After working on my oral skills in English for a couple of years, I am now more interested in learning written English, specially by reading. I have been reading a couple of books over the last months (Game of Thrones, the whole Sherlock Holmes, Lord of the Rings, some Stephen King...) and articles (the Guardian, the New York Times, the Atlantic, mostly). Although I've felt some improvements in my understanding, and learned lots of words, I'm still not enjoying reading English as much as I enjoy reading French (which is my natural language), and I'm not even what you would call a literary (checking my other Stack Exchange affiliations would prove that). When reading English I just follow the plot, but I'm really totally insensitive to the style of writing, in the choice of words, ... I hardly realized that when reading a few pages of French the other day, it's even way easier to focus on what I read when it is French than English.

Have fellows who learnt English as a second (or third, or more...) language ever felt that? Have you been through that? How long did it take? Or is it just a never ending job in progress but I'll never reach the ease I have with French?

closed as too localized by kiamlaluno, Matt, bytebuster, ctype.h, Mistu4u Mar 6 '13 at 5:12

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First, you MUST have large vocabulary to enjoy it to the fullest. But then, reading a book (and having a dictionary handy) is the best way to improve your vocabulary.

If a book is written well, you will not be noticing the style of writing unless you focus on it - and not focusing on it is perfectly fine. It carries the mood, affects the atmosphere, gives the characters extra depth by giving them different styles of speech. If you keep noticing the style, that's a failure on the author's side. The style should be invisible, acting on subconscious level, affecting the way you view the story. You may recall and realize it from time to time, but you shouldn't have it pushed in your face.

Now, if you fail to notice it even though you focus on trying to spot it, that's definitely a problem you may want to fix. I'm not quite sure how, but I think I'd go for style-heavy books, ones with style that is very easy to spot. J.R.R. Tolkien, James Joyce, Douglas Adams, Terry Pratchett, Kurt Vonnegut - I assure you you will have no problem spotting the style in works of these. I think that once you learn noticing it on these vibrant examples, you'll have easier time finding it in works where it's not nearly that strongly accentuated.

  • +1 for good examples of authors with distinctive styles. I'd endorse the second pair rather than the first for people who want to learn modern styles, and maybe someone like Hemingway or Orwell for writers with simpler (less intrusive) styles that some learners might find easier to understand. – FumbleFingers Mar 5 '13 at 4:12

When I was a boy learning German I got a great deal out of reading German translations of my favourite English-language authors (not works I was already familiar with, but other works by the same authors).

Pick two very different authors you enjoy reading in French – perhaps a ‘high-art’ author and a popular novelist – and read them in English translation. It could help sharpen your ear, because you will know the rhythms and registers – what it is supposed to sound like.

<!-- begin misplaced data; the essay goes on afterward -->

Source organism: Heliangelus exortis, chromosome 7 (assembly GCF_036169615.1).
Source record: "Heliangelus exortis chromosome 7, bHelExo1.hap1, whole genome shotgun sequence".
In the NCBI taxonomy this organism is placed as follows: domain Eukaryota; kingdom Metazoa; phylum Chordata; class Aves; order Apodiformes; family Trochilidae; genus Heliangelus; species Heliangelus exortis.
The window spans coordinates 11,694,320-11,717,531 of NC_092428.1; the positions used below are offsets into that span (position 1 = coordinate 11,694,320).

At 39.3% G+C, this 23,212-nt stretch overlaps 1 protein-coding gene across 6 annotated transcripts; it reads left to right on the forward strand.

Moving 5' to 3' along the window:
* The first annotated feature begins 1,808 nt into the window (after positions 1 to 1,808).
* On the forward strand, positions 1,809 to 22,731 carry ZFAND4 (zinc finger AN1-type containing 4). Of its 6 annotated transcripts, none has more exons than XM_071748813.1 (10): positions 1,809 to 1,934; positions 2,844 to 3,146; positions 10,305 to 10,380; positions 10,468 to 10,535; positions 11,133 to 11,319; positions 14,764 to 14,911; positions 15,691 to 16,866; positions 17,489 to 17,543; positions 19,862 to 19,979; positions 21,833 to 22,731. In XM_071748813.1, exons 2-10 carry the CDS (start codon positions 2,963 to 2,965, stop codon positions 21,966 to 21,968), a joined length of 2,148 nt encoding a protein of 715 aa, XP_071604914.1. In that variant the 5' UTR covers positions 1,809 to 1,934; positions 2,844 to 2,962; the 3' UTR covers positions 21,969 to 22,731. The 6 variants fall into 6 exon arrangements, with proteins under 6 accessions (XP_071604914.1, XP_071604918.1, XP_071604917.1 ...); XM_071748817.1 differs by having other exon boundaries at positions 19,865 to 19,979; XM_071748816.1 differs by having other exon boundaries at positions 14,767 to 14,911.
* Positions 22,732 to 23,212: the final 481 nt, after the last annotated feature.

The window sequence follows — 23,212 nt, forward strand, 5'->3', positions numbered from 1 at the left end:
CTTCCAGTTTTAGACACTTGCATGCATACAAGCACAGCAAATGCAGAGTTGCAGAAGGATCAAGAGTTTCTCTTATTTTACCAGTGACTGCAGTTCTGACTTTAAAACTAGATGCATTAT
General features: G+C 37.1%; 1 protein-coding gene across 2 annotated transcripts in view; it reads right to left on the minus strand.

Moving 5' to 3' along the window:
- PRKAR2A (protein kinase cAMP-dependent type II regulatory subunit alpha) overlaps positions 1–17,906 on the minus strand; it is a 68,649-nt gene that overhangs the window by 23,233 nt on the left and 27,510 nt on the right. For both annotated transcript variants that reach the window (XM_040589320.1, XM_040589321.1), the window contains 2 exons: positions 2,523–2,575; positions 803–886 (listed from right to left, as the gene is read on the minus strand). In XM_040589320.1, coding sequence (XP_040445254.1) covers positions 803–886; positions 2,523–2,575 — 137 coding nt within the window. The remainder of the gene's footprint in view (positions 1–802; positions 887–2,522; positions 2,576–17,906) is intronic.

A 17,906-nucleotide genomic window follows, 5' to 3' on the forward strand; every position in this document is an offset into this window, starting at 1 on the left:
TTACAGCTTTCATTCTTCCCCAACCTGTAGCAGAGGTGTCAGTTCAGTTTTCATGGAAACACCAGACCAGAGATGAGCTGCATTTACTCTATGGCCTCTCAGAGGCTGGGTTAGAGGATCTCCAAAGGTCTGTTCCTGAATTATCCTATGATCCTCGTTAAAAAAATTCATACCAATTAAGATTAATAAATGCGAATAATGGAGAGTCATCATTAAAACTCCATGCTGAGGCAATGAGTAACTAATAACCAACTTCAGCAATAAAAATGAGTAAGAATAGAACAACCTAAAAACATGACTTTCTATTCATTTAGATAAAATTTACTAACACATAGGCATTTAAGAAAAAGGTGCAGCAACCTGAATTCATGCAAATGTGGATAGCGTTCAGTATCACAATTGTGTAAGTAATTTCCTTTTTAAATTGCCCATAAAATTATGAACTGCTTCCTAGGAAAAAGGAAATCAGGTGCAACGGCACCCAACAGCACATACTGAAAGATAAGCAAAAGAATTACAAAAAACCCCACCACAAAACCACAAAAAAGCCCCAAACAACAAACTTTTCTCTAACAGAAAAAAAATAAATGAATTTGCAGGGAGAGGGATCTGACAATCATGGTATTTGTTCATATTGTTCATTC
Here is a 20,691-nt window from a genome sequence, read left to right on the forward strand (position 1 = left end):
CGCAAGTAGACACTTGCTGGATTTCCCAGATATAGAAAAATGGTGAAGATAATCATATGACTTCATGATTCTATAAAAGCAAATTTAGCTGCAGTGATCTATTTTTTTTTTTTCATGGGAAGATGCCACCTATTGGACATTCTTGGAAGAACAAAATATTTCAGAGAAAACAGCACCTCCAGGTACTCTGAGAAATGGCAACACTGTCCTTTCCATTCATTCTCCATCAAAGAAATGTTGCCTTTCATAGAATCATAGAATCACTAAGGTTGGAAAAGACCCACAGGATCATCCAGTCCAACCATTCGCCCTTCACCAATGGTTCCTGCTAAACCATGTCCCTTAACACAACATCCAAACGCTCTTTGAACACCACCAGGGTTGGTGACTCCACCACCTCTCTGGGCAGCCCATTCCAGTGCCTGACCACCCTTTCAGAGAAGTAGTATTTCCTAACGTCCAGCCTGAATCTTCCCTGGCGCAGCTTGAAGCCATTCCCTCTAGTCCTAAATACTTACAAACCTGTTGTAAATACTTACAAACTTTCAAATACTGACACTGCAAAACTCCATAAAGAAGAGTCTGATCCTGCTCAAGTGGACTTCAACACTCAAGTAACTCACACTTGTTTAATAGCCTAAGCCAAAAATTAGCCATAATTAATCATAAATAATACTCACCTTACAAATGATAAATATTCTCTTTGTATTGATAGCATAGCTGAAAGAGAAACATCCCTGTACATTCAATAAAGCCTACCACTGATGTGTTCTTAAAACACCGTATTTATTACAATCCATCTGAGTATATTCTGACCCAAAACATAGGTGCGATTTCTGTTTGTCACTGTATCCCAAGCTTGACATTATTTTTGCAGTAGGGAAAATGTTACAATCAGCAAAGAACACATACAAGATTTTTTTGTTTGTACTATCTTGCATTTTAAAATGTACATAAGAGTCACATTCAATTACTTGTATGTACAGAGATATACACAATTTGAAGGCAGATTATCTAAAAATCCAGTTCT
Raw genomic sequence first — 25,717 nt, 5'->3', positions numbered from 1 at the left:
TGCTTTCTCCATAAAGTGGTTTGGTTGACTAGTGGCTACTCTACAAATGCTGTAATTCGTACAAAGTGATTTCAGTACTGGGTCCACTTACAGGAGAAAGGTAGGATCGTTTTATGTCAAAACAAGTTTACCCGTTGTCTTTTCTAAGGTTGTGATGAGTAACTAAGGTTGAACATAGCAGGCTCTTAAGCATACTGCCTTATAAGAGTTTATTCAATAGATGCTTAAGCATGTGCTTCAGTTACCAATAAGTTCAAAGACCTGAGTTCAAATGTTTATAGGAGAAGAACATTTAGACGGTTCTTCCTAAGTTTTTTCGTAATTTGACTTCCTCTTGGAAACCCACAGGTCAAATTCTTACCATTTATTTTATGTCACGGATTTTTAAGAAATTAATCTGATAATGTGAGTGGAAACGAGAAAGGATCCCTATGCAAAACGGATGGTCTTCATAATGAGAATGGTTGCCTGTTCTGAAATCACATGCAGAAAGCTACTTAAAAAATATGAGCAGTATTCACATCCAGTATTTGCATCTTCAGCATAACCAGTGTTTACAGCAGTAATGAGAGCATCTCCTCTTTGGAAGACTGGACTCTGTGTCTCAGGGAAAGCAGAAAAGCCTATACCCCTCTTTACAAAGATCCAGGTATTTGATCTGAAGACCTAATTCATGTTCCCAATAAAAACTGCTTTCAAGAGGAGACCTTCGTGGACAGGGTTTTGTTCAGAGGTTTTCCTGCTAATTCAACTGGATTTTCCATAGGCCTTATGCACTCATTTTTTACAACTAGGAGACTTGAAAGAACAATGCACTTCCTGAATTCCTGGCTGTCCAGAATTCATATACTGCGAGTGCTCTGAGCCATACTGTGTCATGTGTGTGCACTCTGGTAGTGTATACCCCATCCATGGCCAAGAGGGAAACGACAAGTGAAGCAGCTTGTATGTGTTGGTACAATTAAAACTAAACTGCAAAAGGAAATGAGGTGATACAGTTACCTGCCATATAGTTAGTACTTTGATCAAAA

• Very deep advice indeed! :) – Mohit Mar 5 '13 at 8:04
  • Never thought of it, would surely try. – Mistu4u Mar 6 '13 at 5:13

I find that books that target a younger audience offer some of the most accessible and beautiful writing in English. Check out writers like Kathi Appelt, Sharon Creech, Pamela Porter, or Carl Hiassen. There's a lot to explore! The more you read the more you'll notice the writer's stylistic choices.


Since we are both interested in mathematics and physics, the obvious advice I can give you is to read books on these subjects in English.
That way you will improve your knowledge both of these fields and of English.

1) Altough there are almost infinitely many suitable books in mathematics, you can't go wrong reading anything by Spivak.
I learned from him the not so common words eschew and grok: I'll leave you the pleasure to find out what they mean if you don't already know them.

2) In physics I really like Wheeler and his student Feynman: they are both giants of 20th century physics and great stylists.
Just let me end by quoting this profound and beautiful description by Wheeler:

Matter tells Spacetime how to curve, and Spacetime tells matter how to move.

  • Thanks for the advice, although I have been reading books and articles in Physics for several years, and I wouldn't say that my English is improving from it: there is huge redundancy in the vocabulary used, you spend much more time on the equations than on the text, it's often not written by native English speakers, the style is really dry, and more... – Learning is a mess Mar 4 '13 at 22:16
  • What you say is, alas, quite often true but I can assure you there are splendid exceptions. Don't you like Wheeler's one-line (!) summary of General Relativity that I reproduced? – Georges Elencwajg Mar 4 '13 at 22:21
  • As for more literary works, I think you might like Somerset Maugham. His short stories are extremely well written and although his syntax and lexicon look quite simple, I consider that writer a remarkable stylist. And the stories themselves can be extremely moving and poignant. – Georges Elencwajg Mar 4 '13 at 22:28

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